By Ummar Jamal
IN 2018, people of J&K especially law students were hopeful when PDP-BJP coalition government, the Jammu and Kashmir legislative assembly passed the J&K National Law University Bill. After the act was passed by the legislative assembly, it needed the governor’s nod. The then governor N. N Vohra raised certain clarifications over the legislative proposal, owing to which, no progress was made during his tenure . However,on October 1 2019, Governor Satya Pal Malik gave assent to the bill for the establishment of a National Law University in Jammu and Kashmir.
Soon after the bifurcation of the erstwhile State into two Union Territories, after some amendments in J&K National Law University Act, the Union Ministry of Home Affairs formally adopted the Act.There has been an interlude of nearly two years since the Act was formally adopted by Ministry of Home Affairs but due to the Government’s dawdle, the establishment of National Law University in Jammu and Kashmir is still on the drawing board.
Twenty one states in India have already established NLUs. J&K, despite being the 12th largest among the 37 State/UT in terms of geographical area and 19th in terms of population with more than 14 million people, is yet to have its own National Law University.
It is pertinent to mention here that while Karnataka got its National Law University in 1988, J&K is yet to get one even after an interlude of 34 odd years after the establishment of the first NLU, the National Law School of India University (NLSIU).
Currently, there are a total of twenty three national law universities in India. Maharashtra has two National Law Universities; one in Mumbai and one in Nagpur. The state of Uttar Pradesh is set to establish its second National Law University. However, J&K is one of the eight disadvantaged (vis -a-vis legal education) states/UT in India including Arunachal Pradesh, Uttrakhand , Sikkim , Tripura, Mizoram ,Meghalaya and Manipur,which are yet to establish a National Law Universities.
The proposal for the establishment of National Law University in J&K traces its origin to the resolution moved by the ‘’All India Law Ministers Conference’’ in 1995. It was unanimously resolved to establish a law school in each state modelled on the National Law School University for raising the standard of professional legal education across country. It was done with the aim to make the states without National Law Universities much the same as with other states where they already had the national law universities.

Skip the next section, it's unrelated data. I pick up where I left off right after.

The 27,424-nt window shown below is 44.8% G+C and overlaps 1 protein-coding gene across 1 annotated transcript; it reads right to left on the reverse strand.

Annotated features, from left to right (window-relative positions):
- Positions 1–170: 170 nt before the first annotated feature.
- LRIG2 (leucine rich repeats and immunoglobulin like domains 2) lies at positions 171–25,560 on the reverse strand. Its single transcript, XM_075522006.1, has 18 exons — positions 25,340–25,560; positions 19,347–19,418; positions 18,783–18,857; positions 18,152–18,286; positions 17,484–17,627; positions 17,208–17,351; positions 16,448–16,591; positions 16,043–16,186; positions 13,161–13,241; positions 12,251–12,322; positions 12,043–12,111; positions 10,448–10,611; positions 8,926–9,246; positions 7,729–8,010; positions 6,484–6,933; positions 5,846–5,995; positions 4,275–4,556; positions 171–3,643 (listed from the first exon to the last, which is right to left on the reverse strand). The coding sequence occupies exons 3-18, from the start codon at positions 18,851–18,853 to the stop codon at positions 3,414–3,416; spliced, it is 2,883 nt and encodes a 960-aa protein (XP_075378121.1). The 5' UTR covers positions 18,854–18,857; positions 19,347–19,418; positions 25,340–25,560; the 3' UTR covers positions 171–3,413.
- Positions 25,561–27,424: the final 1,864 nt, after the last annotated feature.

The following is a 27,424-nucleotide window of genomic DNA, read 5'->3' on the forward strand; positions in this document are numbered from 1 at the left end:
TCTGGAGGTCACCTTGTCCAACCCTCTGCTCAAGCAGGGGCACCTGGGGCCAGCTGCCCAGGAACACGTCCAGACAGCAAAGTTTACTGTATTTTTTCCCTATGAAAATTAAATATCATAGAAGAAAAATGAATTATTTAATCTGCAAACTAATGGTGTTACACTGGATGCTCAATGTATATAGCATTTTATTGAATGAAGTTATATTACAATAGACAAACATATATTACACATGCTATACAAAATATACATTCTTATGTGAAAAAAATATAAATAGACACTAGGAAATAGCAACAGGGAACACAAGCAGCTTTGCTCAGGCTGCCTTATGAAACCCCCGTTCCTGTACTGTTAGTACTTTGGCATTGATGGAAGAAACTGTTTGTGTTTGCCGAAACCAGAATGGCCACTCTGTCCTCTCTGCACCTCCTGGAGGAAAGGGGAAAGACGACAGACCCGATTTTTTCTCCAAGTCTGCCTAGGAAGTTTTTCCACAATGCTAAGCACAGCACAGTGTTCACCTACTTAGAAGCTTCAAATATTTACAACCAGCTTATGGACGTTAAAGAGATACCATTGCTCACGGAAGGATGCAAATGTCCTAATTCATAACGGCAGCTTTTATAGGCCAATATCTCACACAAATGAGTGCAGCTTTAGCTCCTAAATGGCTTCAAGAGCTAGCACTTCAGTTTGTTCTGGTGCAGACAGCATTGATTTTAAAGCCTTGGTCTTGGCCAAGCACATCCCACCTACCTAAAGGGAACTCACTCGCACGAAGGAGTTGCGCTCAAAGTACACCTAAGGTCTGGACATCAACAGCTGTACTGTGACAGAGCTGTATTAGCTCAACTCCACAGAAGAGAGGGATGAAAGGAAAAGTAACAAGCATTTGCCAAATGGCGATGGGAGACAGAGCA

Presently, J&K has total number of three government Universities and seven private law colleges which offer the law course like LLB and BA.LL.B etc. Government universities include, university of Kashmir, University of Jammu, central university of Kashmir, and private law colleges include Kashmir law college, Vitasta School of Law and Humanities, Kashmir Creative Education Foundation (KCEF) Law College , Sopore Law college in Kashmir division and KC Law college, Dogra Law College and Ashoka Law College in Jammu division.
But the aforementioned government universities and private law college in J&K are in no way comparable with the National Law Universities. The government universities and private law colleges here are more focused on teaching theory and hardly give any training for mooting, debating and stuff. Their pedagogy and teaching method are antiquated. Here in most of colleges internship is an unheard concept. Thus ,J&k is in desperate need of an NLU.
Studying in an NLU student gives a student an edge over a non-NLU students. When it comes to placement in big law firms, students who acquire education in NLUs are given preference. NlUs have finest infrastructure and sprawling campuses. They are far more student-friendly than traditional universities because student bodies in NLUs elected by students themselves help students to put their needs and demands before the administration.
It is high time to improve legal education here in J&K. We need a National Law University to cater to the needs of the legal profession.
Recently, in January, the result of 07 district judges posts was declared. None of the 217 appearing candidates from J&K were able to qualify the exam. This points towards the fact that the standard of legal education in J&K is not good.
It is an earnest request to the government of union territory of J&K to hasten up and set up a National law University here, in order to bring J&K at par with other states.
Views expressed in the article are the author’s own and do not necessarily represent the editorial stance of Kashmir Observer
The author is law student at Kashmir University. He can be reached at [email protected]
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